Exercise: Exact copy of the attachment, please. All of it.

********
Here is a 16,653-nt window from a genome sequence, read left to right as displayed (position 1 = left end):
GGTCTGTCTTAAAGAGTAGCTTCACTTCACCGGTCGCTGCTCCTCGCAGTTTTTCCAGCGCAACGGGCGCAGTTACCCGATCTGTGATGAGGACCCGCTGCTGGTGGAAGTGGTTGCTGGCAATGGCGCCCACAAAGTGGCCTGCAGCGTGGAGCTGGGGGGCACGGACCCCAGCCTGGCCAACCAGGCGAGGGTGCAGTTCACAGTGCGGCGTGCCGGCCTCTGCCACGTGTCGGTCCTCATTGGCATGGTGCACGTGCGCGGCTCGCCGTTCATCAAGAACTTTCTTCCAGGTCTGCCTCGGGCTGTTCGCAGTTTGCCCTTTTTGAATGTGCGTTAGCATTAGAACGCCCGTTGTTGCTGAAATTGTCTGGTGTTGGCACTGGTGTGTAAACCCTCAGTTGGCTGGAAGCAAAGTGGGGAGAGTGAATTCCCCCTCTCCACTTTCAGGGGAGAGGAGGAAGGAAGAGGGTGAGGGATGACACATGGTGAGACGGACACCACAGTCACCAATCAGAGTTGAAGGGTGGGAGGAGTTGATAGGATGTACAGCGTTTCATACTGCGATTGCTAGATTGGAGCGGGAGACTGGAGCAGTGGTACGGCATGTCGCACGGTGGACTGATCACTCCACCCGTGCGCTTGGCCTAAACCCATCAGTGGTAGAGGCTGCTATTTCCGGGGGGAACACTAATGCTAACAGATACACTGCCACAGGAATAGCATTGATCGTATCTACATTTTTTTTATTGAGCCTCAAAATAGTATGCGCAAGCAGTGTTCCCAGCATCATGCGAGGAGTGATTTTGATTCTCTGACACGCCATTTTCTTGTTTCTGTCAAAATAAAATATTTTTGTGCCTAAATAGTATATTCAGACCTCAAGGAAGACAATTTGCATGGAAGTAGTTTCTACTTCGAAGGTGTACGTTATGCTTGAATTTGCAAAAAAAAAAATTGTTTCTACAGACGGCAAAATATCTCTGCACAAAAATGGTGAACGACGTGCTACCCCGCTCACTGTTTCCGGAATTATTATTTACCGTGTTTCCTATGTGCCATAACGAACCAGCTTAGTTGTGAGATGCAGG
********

Here is a 16,653-nt window from a genome sequence, read left to right as displayed (position 1 = left end):
GGTCTGTCTTAAAGAGTAGCTTCACTTCACCGGTCGCTGCTCCTCGCAGTTTTTCCAGCGCAACGGGCGCAGTTACCCGATCTGTGATGAGGACCCGCTGCTGGTGGAAGTGGTTGCTGGCAATGGCGCCCACAAAGTGGCCTGCAGCGTGGAGCTGGGGGGCACGGACCCCAGCCTGGCCAACCAGGCGAGGGTGCAGTTCACAGTGCGGCGTGCCGGCCTCTGCCACGTGTCGGTCCTCATTGGCATGGTGCACGTGCGCGGCTCGCCGTTCATCAAGAACTTTCTTCCAGGTCTGCCTCGGGCTGTTCGCAGTTTGCCCTTTTTGAATGTGCGTTAGCATTAGAACGCCCGTTGTTGCTGAAATTGTCTGGTGTTGGCACTGGTGTGTAAACCCTCAGTTGGCTGGAAGCAAAGTGGGGAGAGTGAATTCCCCCTCTCCACTTTCAGGGGAGAGGAGGAAGGAAGAGGGTGAGGGATGACACATGGTGAGACGGACACCACAGTCACCAATCAGAGTTGAAGGGTGGGAGGAGTTGATAGGATGTACAGCGTTTCATACTGCGATTGCTAGATTGGAGCGGGAGACTGGAGCAGTGGTACGGCATGTCGCACGGTGGACTGATCACTCCACCCGTGCGCTTGGCCTAAACCCATCAGTGGTAGAGGCTGCTATTTCCGGGGGGAACACTAATGCTAACAGATACACTGCCACAGGAATAGCATTGATCGTATCTACATTTTTTTTATTGAGCCTCAAAATAGTATGCGCAAGCAGTGTTCCCAGCATCATGCGAGGAGTGATTTTGATTCTCTGACACGCCATTTTCTTGTTTCTGTCAAAATAAAATATTTTTGTGCCTAAATAGTATATTCAGACCTCAAGGAAGACAATTTGCATGGAAGTAGTTTCTACTTCGAAGGTGTACGTTATGCTTGAATTTGCAAAAAAAAAAATTGTTTCTACAGACGGCAAAATATCTCTGCACAAAAATGGTGAACGACGTGCTACCCCGCTCACTGTTTCCGGAATTATTATTTACCGTGTTTCCTATGTGCCATAACGAACCAGCTTAGTTGTGAGATGCAGG